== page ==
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Cloudy 12 Dec 2013 08:23 AM

The best email address format?
Which one of the following formats would you consider to be the best or most professional format for email addresses? Is there a "standard format"?
Let's say my name is John Doe.


Berenburger 12 Dec 2013 09:01 AM

Cory 12 Dec 2013 10:10 AM

jdoe, johndoe, or john.doe in my opinion.

jeffpan 12 Dec 2013 10:25 AM

Just got the staff email from a tech mailing list:

RedHat: jdoe
Rackspace: john.doe
Freescale: john.doe
Intel: john.doe
Mirantis: jdoe
HP: john.doe
Enovance: john.doe

Though I like jdoe, but for more professional, it's surely john.doe.

kijinbear 12 Dec 2013 12:00 PM

Traditionally, "Professional" emphasizes the last name, because important people used to refer to one another by their last names. So "jdoe" or even "doej" would work.

"john.doe" is more contemporary because, at least in America, it is now common to refer to people you know (even important people) by their first names.

So if you work in a traditional industry, such as law and finances, "jdoe" or "j.doe" might look more professional. It sounds like you belong to a large corporation with a long history. But if you look in a high-tech industry, such as online services, "jdoe" looks outdated and impersonal, so you should prefer "johndoe" or "john.doe".

Or even, if that's available.

William9 12 Dec 2013 02:44 PM

My company (several thousands of employees) uses this format: But I prefer the appearance of -- when there is more than one John Doe (expected frequently in large organizations), numbers must be added somewhere in the user name.

David 12 Dec 2013 02:54 PM

I would go with Berenburger's suggestion.

Cloudy 13 Dec 2013 01:28 AM

Thank you for your comments! It's interesting how a professional email addresses can be different in one sector to another or in one country to another.

I have think about the often used dot (".") in addresses and can't decide whether it's a good thing or if it's best to 'keep it simple' and don't use dots. But in your comments, it look's like that it is a good idea to separate first name and last name with it.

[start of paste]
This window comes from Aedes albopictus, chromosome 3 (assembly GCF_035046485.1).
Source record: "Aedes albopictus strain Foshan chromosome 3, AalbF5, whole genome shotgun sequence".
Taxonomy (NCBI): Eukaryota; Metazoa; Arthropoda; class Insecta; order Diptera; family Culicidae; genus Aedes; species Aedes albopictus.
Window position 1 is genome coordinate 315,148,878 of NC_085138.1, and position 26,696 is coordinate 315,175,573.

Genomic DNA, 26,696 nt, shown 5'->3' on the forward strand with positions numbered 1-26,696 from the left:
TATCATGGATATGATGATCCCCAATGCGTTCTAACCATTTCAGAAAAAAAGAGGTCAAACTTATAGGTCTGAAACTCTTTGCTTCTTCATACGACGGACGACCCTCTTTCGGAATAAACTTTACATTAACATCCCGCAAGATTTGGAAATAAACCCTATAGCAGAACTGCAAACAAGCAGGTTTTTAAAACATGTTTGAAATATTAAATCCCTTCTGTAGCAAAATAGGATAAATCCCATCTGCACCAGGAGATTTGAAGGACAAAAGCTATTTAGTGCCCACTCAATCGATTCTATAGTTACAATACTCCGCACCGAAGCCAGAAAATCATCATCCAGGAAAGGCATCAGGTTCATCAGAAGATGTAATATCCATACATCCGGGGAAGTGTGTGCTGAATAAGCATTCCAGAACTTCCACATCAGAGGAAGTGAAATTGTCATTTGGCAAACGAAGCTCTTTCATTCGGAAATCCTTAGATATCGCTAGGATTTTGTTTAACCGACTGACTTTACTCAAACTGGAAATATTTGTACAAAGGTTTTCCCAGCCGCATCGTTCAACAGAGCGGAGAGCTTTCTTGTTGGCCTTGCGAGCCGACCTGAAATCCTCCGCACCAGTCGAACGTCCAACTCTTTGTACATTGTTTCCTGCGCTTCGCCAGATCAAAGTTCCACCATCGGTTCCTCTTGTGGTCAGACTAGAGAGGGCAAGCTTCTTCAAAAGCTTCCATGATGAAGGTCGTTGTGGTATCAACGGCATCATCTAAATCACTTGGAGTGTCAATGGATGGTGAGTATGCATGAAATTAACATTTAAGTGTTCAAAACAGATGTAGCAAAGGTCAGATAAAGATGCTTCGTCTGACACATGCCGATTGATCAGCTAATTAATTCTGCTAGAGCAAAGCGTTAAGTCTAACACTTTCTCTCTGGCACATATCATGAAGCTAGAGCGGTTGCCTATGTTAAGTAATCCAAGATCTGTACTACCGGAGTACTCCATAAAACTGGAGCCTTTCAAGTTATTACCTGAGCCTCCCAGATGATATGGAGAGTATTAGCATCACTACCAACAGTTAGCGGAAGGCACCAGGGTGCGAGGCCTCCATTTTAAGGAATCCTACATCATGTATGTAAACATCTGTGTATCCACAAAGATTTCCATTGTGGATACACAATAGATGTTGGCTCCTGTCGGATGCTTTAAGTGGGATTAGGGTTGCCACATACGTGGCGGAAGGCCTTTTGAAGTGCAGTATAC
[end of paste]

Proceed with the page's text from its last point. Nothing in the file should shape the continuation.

Any comments on that? Is it just a matter of how long your name is?

FredOnline 13 Dec 2013 03:10 AM

IMHO, I would think, for ease of use if inputting an e-mail address in a smartphone or tablet - the shorter the better, no dots, etc.

Adrian Bell 13 Dec 2013 05:41 AM

It makes no difference at all, there is no standard, just go for what isn't already taken.

kijinbear 13 Dec 2013 03:01 PM

The dot can be useful if it's not clear where your first name (or initial) starts and where your last name begins.

For example,
"patwood" -- Are you P. Atwood or Pat Wood?
"clarke" -- Is that Mr. Clarke, or Mr. Clark with a first name that starts with E?

Putting a dot in the middle will eliminate the ambiguity.

And I'm sure a lot of us have heard about hilariously unfortunate combinations of words like "pen island", "mole station nursery", "who represents" and "speed of art" :D If your name has any chance of being misinterpreted when the spaces disappear, use dots where the spaces should be.

markwolk 13 Dec 2013 03:43 PM

I don't like addresses with a dot because some programs may interpret them incorrectly. In the past I had experienced problems with an address in the format firstname.familyname@domain.tld because the part firstname. was ignored and the email sent to familyname@domain.tld

William9 13 Dec 2013 03:56 PM

Gmail simply ignores the dots.

derekocean 14 Dec 2013 08:32 PM

But what if somebody has had the same username so that I can't use my name to register an mail service ? What should I change the format of my username?
Sorry about my poor English :'(

janusz 15 Dec 2013 01:03 AM


Originally Posted by derekocean (Post 564983)
But what if somebody has had the same username so that I can't use my name to register an mail service ?

a) another email provider ( or instead of - that's just an example, not a recommendation)
b) variants of your preferred username (smithj or johnsmith instead of jsmith)

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